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Public-private partnerships can revitalize US infrastructure



Public-private partnerships can revitalize US infrastructure

America’s infrastructure, once the envy of the world, has entered a state of significant disrepair. The American Society of Civil Engineers’ last report card — which analyzed the nation’s rail networks, bridges, roads, wastewater, aviation and more — delivered a disheartening grade of “D+,” overall just a few short years ago.

The World Economic Forum’s 2021 Global Competitiveness Report supported this decline, marking the U.S.’s fall from fifth place in 2002 to 13th in infrastructure quality. The results signaled an urgent need for comprehensive action to reverse the downward spiral and rebuild America’s infrastructure backbone.

In response, the Biden Administration has prioritized infrastructure revitalization as a critical agenda item, aiming to “Build Back Better.” This goal has received bipartisan support, recognizing that improving aging highways, bridges, tunnels and other infrastructure is not just a necessity but a national imperative.

However, despite touting historic infrastructure progress during the administration’s May 2024 Infrastructure Week, the sheer scale of the challenge surpasses the capacity of federal efforts alone. As an example, during Infrastructure Week, the Biden team celebrated the launch of more than 9,400 bridge repair projects. However, in 2023, the U.S. recorded 42,000 bridges in poor condition.

Traditional government funding mechanisms and processes are simply proving inadequate in meeting the overwhelming need, which brings us to the potential of Public-Private Partnerships (PPPs).

PPPs are a collaborative model where the public sector joins forces with private industry to execute and manage infrastructure projects. Essentially, PPPs harness the strengths of both the public sector’s ability to regulate and protect public interests and the private sector’s efficiency, innovation and capital.

In a PPP, a collaboration is formed between the government and a private firm to deliver a public service or project. Typically, the private partner undertakes the tasks of designing, building, funding and occasionally managing the project, playing a central role in its realization and maintenance. This model allows for the sharing of risks and rewards, aiming to deliver public infrastructure more efficiently and cost-effectively than traditional government procurement methods.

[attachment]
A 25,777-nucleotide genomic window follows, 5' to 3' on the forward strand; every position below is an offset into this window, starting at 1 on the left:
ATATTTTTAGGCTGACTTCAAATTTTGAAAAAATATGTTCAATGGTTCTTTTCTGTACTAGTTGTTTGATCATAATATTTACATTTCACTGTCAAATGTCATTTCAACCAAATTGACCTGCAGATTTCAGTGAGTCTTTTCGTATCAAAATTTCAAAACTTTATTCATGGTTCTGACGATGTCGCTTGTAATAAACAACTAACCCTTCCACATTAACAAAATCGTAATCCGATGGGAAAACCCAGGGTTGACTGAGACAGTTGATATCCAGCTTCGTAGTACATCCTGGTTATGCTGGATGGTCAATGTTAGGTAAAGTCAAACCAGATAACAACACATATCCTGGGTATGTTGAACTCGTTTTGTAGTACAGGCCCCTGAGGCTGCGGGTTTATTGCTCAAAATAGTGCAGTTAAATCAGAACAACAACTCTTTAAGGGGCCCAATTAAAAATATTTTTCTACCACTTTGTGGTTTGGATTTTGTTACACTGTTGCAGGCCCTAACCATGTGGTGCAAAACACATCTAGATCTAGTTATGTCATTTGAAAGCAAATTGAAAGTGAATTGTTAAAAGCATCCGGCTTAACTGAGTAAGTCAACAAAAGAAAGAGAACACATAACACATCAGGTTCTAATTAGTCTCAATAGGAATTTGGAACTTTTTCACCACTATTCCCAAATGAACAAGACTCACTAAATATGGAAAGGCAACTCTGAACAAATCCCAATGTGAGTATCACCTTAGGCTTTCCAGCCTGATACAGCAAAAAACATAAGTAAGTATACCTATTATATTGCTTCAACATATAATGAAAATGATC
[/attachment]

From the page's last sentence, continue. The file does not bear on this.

Over the years, there have been multiple successful PPP infrastructure initiatives. One noteworthy project is the Port of Miami Tunnel in Florida. The project benefited all parties, alleviating downtown congestion by nearly 80% while providing a stable revenue stream derived from state and federal funding sources for the project’s financiers, Meridiam and Bouygues Travaux Publics. The project serves as a model for how PPPs can be structured to achieve public objectives without imposing direct costs on users, such as tolls.

Another example is the Denver Eagle P3 Project, one of the largest multimodal transit PPPs in the United States. It encompasses two commuter rail lines in Denver, Colorado, including the line connecting downtown Denver to Denver International Airport. This PPP arrangement allowed for the leveraging of private investment for the design, construction, financing, operation and maintenance of the rail lines, showcasing how public transportation projects can benefit from private sector efficiency and innovation while serving the public interest.

Despite these successes, the challenges posed by today’s economic environment — particularly the volatility and high interest rates that characterize the current financial landscape — cannot be overlooked. These conditions introduce significant hurdles in executing PPPs. High interest rates elevate the cost of borrowing, which is critical for funding the substantial upfront investment typically required for infrastructure projects.

This increase in financing costs can make PPPs less financially viable for private investors who rely on predictable returns over the project’s lifespan. Additionally, economic volatility can lead to uncertain future demand for infrastructure services, complicating revenue forecasts and risk assessments.

However it’s crucial not to outright dismiss PPPs due to short-term concerns. Despite the complexities and increased costs of financing, PPPs hold substantial value for their potential to deliver long-term benefits. These partnerships harness the innovation, efficiency and resources of the private sector while serving the public interest, offering a sustainable path to develop and maintain essential infrastructure. By adopting flexible, innovative approaches and leveraging strategic government support, stakeholders can mitigate current economic challenges.

As the U.S. stands at this critical juncture, one path forward should be revisited: harnessing the combined strengths of government investment, oversight and accountability with private sector expertise in design, execution and financing. By embracing them, America can repair its aging infrastructure while also laying the foundation for a more resilient future.

Scott Cannon, CEO of BigRentz, an equipment rental company based in California.

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